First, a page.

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Condensed Chicken Stock or Broth Recipe

You may have often wondered what the difference is between stock and broth when it comes to cooking. When making a stock, the same ingredients go into it as the broth, only in the stock, we use the appropriate bones with any pieces of meat left on them.

For instance, if you’ve cooked bone-in steaks or chops on the grill or have the carcass left from a roasted chicken or turkey, you should save all of the bones (you can smash them down to fit in a ziploc bag) and refrigerate or freeze them if you have the space. Then all you have to do is add them to the pot.

This recipe makes a condensed stock, so it goes so much further and lasts you so much longer. See the instructions at the end of the recipe for dilution of your condensed stock. To make a delicious vegetable broth, just follow the directions for this recipe and omit the chicken bones.


A large, deep cooking pot with a lid
A long stirring utensil
Another deep pot
A sieve or colander


2 – 3 whole chicken carcasses
3 carrots cut in chunks
1 whole bunch of flat leaf parsley
3 ribs celery, cut in 1” pieces
4 roma tomatoes, washed and cut in half
2 onions, washed and cut into quarters
With the skins left on.


Preheat the oven to 400 degrees F.

1. Place the carcasses on a large sheet pan with a lip and roast them for at least 40 minutes or until starting to change color and the meat starts to crisp.

2. Add the carrots, parsley, celery, tomatoes, and onions to a large, deep cooking pot. Add the roasted carcasses and fill the pot with water to cover the ingredients by at least 3 inches.

3. Bring the pot to a boil and then reduce the heat to a bubbling simmer and cover tightly with the lid. Cook the stock for at least 2 hours (2 ˝ hours preferred).

The next step is where you are going to condense the stock. Therefore, you need to have either the air conditioning turned on or the windows open. This may create a lot of steam depending on the ventilation of your kitchen.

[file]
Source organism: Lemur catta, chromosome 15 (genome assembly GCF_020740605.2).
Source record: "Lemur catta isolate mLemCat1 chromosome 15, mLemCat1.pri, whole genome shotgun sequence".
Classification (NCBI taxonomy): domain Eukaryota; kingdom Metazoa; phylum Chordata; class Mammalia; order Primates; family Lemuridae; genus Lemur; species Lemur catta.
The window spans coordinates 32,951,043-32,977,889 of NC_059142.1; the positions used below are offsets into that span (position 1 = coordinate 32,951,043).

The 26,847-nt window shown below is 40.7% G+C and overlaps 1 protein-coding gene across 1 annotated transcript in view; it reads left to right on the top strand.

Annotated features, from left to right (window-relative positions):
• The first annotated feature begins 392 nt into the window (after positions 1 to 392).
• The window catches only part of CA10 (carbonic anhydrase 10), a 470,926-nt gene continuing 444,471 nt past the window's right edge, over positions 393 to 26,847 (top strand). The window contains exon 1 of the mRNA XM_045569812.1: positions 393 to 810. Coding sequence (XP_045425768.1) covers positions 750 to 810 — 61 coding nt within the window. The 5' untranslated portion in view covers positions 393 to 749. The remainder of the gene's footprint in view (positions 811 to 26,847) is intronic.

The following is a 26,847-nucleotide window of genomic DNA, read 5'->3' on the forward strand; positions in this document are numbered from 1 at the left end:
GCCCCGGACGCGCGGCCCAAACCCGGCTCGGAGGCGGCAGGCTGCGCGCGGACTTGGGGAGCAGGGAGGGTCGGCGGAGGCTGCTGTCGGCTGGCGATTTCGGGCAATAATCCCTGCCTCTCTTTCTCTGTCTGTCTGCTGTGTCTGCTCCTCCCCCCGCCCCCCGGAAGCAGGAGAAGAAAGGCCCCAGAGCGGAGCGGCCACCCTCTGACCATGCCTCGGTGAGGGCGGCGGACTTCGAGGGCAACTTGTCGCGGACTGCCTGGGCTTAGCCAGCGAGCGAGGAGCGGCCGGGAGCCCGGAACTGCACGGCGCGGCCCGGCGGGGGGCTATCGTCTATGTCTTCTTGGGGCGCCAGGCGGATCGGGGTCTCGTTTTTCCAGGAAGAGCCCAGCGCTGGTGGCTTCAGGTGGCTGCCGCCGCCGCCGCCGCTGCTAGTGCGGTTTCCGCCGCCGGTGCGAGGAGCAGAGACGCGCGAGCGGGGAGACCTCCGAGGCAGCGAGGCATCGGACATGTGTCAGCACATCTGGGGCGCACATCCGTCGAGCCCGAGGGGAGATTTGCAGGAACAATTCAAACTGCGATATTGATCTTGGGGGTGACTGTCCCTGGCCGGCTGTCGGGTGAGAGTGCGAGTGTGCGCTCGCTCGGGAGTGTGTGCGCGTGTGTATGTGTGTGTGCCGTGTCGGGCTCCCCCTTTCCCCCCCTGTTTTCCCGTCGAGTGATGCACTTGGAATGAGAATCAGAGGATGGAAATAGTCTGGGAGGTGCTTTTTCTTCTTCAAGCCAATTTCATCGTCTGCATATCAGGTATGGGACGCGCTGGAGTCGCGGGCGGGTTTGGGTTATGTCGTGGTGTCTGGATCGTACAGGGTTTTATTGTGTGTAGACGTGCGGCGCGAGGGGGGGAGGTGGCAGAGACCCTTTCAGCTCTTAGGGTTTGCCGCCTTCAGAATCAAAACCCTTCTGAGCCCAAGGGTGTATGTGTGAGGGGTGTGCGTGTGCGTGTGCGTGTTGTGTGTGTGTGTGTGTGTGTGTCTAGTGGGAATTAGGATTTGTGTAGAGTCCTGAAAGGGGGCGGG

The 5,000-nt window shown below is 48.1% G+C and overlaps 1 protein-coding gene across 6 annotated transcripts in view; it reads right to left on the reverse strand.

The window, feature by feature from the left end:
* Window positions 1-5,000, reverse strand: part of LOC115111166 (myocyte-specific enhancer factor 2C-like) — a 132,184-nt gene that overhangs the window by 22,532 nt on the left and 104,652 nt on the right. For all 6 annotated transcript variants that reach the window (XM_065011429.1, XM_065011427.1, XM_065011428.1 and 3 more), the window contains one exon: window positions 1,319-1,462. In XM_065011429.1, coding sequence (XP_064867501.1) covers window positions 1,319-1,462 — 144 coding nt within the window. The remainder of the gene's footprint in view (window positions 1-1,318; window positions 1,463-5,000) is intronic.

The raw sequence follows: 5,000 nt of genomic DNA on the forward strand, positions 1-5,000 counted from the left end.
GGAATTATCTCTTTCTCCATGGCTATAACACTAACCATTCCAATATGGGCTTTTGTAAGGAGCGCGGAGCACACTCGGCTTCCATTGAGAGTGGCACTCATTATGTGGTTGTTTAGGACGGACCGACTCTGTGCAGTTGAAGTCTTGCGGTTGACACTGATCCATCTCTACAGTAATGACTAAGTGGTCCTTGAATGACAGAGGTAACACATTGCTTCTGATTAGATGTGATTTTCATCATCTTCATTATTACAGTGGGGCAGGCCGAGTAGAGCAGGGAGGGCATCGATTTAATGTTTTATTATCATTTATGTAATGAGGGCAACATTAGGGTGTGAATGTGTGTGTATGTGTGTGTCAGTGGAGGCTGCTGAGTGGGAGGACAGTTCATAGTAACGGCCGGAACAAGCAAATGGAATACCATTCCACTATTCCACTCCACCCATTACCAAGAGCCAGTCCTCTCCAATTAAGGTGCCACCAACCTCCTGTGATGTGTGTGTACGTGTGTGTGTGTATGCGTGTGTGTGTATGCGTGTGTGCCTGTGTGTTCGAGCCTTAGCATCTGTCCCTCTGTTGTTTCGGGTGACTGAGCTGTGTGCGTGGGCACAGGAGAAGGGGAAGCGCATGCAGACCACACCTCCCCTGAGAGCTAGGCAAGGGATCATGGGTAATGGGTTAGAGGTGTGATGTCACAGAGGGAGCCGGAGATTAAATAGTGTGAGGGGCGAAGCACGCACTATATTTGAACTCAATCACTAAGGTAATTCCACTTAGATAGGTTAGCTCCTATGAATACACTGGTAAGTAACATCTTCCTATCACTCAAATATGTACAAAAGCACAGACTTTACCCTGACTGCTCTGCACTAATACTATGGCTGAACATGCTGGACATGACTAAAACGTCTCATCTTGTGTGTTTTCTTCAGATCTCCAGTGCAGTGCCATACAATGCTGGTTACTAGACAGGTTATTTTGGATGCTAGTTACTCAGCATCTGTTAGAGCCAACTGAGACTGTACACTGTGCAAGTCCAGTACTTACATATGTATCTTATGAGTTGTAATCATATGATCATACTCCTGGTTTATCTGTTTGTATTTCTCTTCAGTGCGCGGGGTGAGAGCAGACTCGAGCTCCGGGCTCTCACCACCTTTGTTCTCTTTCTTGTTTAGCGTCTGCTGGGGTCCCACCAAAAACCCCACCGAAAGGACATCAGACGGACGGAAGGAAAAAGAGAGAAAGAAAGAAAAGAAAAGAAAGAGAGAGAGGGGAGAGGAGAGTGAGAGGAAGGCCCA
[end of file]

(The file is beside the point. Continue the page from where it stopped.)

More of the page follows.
4. Remove the lid with caution so that the steam escapes AWAY from you when you remove the lid. Turn the heat to medium high and boil rapidly for at least 45 minutes to 1 hour. Turn off the heat and let cool a while before the next step.

5. Place a double fold of cheesecloth in a strainer or colander and place this over a deep pot to catch the stock.

Please do not attempt to lift a heavy pot of hot liquid to strain the stock.

Instead, use a large ladle or a similar utensil until you get close to the bottom of the pot, then pour the rest of the stock through the cheesecloth. Repeat this procedure until you have a good-looking stock - do NOT press the bones etc. through the cheesecloth. It will cause a cloudy stock.

The stock will turn to jelly when it has cooled down and refrigerated. So, how do you dilute your stock jelly?

That is totally up to you to be honest. I have added the condensed stock into a skillet to make a gravy and added water to the soup pot with equal amounts of stock. For a more vibrant flavor, but you can experiment to your own taste. A rule of thumb for me is a 1:1 ratio. That is, for 1 cup of stock, mix in 1 cup of water. Add more or less depending on the recipe. Always taste to get an accurate flavor.

In addition, as always when making stocks or broths, add salt and at the end. Store in portions in airtight baggies or containers in the freezer for up to 3 months and in the refrigerator for 5 days.

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